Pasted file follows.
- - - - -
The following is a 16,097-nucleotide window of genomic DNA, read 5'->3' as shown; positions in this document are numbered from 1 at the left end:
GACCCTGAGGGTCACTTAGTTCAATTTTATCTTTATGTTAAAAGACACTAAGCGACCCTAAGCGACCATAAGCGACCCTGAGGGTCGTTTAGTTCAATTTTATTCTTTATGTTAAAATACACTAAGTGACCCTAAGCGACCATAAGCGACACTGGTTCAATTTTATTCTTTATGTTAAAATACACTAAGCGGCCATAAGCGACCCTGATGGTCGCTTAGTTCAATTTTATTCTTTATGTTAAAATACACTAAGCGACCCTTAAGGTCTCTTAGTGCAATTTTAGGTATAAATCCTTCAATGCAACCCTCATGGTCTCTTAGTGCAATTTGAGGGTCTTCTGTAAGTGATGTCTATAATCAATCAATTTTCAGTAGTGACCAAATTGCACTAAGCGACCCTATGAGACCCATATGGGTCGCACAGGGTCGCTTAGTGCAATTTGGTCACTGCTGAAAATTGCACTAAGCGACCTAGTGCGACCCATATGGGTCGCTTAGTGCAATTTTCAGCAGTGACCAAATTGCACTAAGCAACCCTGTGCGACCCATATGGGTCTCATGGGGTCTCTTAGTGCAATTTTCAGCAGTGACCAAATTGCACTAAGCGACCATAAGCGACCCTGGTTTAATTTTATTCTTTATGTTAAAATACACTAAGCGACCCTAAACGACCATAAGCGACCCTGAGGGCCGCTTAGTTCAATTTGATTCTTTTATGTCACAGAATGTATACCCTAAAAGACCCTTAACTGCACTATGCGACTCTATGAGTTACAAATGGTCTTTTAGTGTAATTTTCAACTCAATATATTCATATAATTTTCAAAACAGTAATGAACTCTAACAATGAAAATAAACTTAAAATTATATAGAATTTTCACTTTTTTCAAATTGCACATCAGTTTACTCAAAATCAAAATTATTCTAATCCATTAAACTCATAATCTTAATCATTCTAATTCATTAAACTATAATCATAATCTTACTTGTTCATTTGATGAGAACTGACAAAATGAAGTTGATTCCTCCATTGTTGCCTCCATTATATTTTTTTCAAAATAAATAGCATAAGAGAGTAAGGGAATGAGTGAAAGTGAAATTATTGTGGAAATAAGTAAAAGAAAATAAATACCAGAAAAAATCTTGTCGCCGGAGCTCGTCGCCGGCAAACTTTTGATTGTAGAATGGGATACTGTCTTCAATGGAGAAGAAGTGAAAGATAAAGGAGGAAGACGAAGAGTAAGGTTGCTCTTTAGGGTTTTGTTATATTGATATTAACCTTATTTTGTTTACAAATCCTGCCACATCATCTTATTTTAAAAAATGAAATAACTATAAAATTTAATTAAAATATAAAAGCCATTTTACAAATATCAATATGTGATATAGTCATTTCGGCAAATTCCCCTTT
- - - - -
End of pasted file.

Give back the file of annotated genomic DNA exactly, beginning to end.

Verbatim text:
The following is a 16,097-nucleotide window of genomic DNA, read 5'->3' as shown; positions in this document are numbered from 1 at the left end:
GACCCTGAGGGTCACTTAGTTCAATTTTATCTTTATGTTAAAAGACACTAAGCGACCCTAAGCGACCATAAGCGACCCTGAGGGTCGTTTAGTTCAATTTTATTCTTTATGTTAAAATACACTAAGTGACCCTAAGCGACCATAAGCGACACTGGTTCAATTTTATTCTTTATGTTAAAATACACTAAGCGGCCATAAGCGACCCTGATGGTCGCTTAGTTCAATTTTATTCTTTATGTTAAAATACACTAAGCGACCCTTAAGGTCTCTTAGTGCAATTTTAGGTATAAATCCTTCAATGCAACCCTCATGGTCTCTTAGTGCAATTTGAGGGTCTTCTGTAAGTGATGTCTATAATCAATCAATTTTCAGTAGTGACCAAATTGCACTAAGCGACCCTATGAGACCCATATGGGTCGCACAGGGTCGCTTAGTGCAATTTGGTCACTGCTGAAAATTGCACTAAGCGACCTAGTGCGACCCATATGGGTCGCTTAGTGCAATTTTCAGCAGTGACCAAATTGCACTAAGCAACCCTGTGCGACCCATATGGGTCTCATGGGGTCTCTTAGTGCAATTTTCAGCAGTGACCAAATTGCACTAAGCGACCATAAGCGACCCTGGTTTAATTTTATTCTTTATGTTAAAATACACTAAGCGACCCTAAACGACCATAAGCGACCCTGAGGGCCGCTTAGTTCAATTTGATTCTTTTATGTCACAGAATGTATACCCTAAAAGACCCTTAACTGCACTATGCGACTCTATGAGTTACAAATGGTCTTTTAGTGTAATTTTCAACTCAATATATTCATATAATTTTCAAAACAGTAATGAACTCTAACAATGAAAATAAACTTAAAATTATATAGAATTTTCACTTTTTTCAAATTGCACATCAGTTTACTCAAAATCAAAATTATTCTAATCCATTAAACTCATAATCTTAATCATTCTAATTCATTAAACTATAATCATAATCTTACTTGTTCATTTGATGAGAACTGACAAAATGAAGTTGATTCCTCCATTGTTGCCTCCATTATATTTTTTTCAAAATAAATAGCATAAGAGAGTAAGGGAATGAGTGAAAGTGAAATTATTGTGGAAATAAGTAAAAGAAAATAAATACCAGAAAAAATCTTGTCGCCGGAGCTCGTCGCCGGCAAACTTTTGATTGTAGAATGGGATACTGTCTTCAATGGAGAAGAAGTGAAAGATAAAGGAGGAAGACGAAGAGTAAGGTTGCTCTTTAGGGTTTTGTTATATTGATATTAACCTTATTTTGTTTACAAATCCTGCCACATCATCTTATTTTAAAAAATGAAATAACTATAAAATTTAATTAAAATATAAAAGCCATTTTACAAATATCAATATGTGATATAGTCATTTCGGCAAATTCCCCTTT